What is it about?

On 2 January 1999, a foehn wind produced a narrow band of temperatures up to 10 degrees Celsius (18 degrees Fahrenheit) warmer than the surrounding area in the central Great Tennessee Valley downwind of the Smoky Mountains. A relatively warm and nearly saturated air mass around the highest ridges of the Smoky Mountains was found to be the source of the adiabatically compressed air observed on the northwest side of the Smoky Mountains.

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Why is it important?

This particular event was interesting compared to other documented foehn wind events in that the dewpoint temperature rose substantially along with the actual temperature, resulting in little change in the observed surface relative humidity. Most other foehn wind events around the world experience air that dries significantly as it warms.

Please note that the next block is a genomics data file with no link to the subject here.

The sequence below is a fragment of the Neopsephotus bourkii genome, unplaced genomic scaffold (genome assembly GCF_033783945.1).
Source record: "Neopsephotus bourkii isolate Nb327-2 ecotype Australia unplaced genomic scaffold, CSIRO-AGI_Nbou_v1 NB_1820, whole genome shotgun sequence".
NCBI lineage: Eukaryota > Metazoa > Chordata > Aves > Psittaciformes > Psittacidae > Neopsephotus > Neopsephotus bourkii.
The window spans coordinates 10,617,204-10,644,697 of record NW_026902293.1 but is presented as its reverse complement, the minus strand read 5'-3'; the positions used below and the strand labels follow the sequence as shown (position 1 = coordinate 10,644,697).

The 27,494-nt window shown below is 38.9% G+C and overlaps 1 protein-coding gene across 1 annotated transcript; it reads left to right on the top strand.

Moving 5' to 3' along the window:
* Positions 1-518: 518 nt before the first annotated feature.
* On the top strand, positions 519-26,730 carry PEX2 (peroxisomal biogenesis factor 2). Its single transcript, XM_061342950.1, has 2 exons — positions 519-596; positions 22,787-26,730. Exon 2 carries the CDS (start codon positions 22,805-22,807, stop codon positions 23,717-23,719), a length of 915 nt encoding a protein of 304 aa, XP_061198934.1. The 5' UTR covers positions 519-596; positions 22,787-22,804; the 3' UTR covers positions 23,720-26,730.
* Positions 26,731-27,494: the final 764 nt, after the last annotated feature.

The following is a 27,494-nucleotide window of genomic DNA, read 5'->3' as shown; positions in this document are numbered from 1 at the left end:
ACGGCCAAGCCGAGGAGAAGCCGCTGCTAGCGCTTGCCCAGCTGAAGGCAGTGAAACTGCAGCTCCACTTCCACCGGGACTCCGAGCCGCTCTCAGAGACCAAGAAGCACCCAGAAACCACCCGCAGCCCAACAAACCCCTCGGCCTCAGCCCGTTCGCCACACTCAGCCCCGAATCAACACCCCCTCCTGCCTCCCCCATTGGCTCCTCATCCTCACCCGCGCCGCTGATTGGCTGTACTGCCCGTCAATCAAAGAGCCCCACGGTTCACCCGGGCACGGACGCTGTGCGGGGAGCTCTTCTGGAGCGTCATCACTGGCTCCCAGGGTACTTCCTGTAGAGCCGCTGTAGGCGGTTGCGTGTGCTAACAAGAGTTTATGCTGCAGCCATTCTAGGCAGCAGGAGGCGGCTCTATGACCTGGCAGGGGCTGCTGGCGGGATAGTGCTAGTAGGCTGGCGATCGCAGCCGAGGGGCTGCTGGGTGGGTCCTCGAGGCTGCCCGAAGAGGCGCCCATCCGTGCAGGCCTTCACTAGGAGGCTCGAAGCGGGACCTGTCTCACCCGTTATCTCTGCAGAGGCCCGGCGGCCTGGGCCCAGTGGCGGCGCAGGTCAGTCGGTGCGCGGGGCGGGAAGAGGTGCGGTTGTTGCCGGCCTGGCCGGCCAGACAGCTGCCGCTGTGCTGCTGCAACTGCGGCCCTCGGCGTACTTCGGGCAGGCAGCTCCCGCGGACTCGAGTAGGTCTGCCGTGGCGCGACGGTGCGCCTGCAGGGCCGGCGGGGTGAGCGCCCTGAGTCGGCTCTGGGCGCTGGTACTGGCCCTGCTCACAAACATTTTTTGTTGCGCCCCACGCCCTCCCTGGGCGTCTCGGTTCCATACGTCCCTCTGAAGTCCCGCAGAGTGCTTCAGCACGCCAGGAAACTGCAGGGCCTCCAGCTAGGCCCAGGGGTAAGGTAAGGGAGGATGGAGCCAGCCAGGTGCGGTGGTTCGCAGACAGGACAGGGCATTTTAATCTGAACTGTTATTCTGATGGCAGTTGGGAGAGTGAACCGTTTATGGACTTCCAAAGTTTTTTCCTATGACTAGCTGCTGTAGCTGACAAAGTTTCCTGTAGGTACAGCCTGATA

This warming event caught forecasters by surprise, and I was intrigued by the rise in dewpoint temperatures (which is different than other documented foehn wind events around the world).

David Morris Gaffin
National Weather Service

Read the Original

This page is a summary of: Unexpected Warming Induced by Foehn Winds in the Lee of the Smoky Mountains, Weather and Forecasting, August 2002, American Meteorological Society, DOI: 10.1175/1520-0434(2002)0172.0.co;2.
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